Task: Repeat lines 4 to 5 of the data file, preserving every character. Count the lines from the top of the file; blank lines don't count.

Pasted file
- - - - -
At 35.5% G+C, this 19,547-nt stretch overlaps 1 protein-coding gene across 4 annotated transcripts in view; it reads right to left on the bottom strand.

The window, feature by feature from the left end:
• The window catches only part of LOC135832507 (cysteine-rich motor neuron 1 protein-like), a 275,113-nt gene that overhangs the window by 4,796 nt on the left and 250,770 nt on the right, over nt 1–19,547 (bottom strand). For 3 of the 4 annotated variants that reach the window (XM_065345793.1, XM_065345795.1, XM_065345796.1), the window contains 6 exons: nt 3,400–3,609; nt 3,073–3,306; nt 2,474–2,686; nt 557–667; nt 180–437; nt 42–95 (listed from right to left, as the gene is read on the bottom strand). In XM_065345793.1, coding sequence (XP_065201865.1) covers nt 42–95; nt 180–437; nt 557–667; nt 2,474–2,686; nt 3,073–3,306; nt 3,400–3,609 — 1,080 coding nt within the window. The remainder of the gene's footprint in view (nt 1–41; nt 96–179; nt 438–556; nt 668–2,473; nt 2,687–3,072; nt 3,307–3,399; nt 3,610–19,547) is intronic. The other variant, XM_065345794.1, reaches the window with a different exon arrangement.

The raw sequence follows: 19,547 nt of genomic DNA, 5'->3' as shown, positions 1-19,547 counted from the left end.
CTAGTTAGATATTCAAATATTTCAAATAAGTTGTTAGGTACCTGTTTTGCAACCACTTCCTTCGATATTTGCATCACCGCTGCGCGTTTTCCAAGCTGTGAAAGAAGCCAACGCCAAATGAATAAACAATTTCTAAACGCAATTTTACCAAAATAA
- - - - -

The raw sequence follows: 19,547 nt of genomic DNA, 5'->3' as shown, positions 1-19,547 counted from the left end.
CTAGTTAGATATTCAAATATTTCAAATAAGTTGTTAGGTACCTGTTTTGCAACCACTTCCTTCGATATTTGCATCACCGCTGCGCGTTTTCCAAGCTGTGAAAGAAGCCAACGCCAAATGAATAAACAATTTCTAAACGCAATTTTACCAAAATAA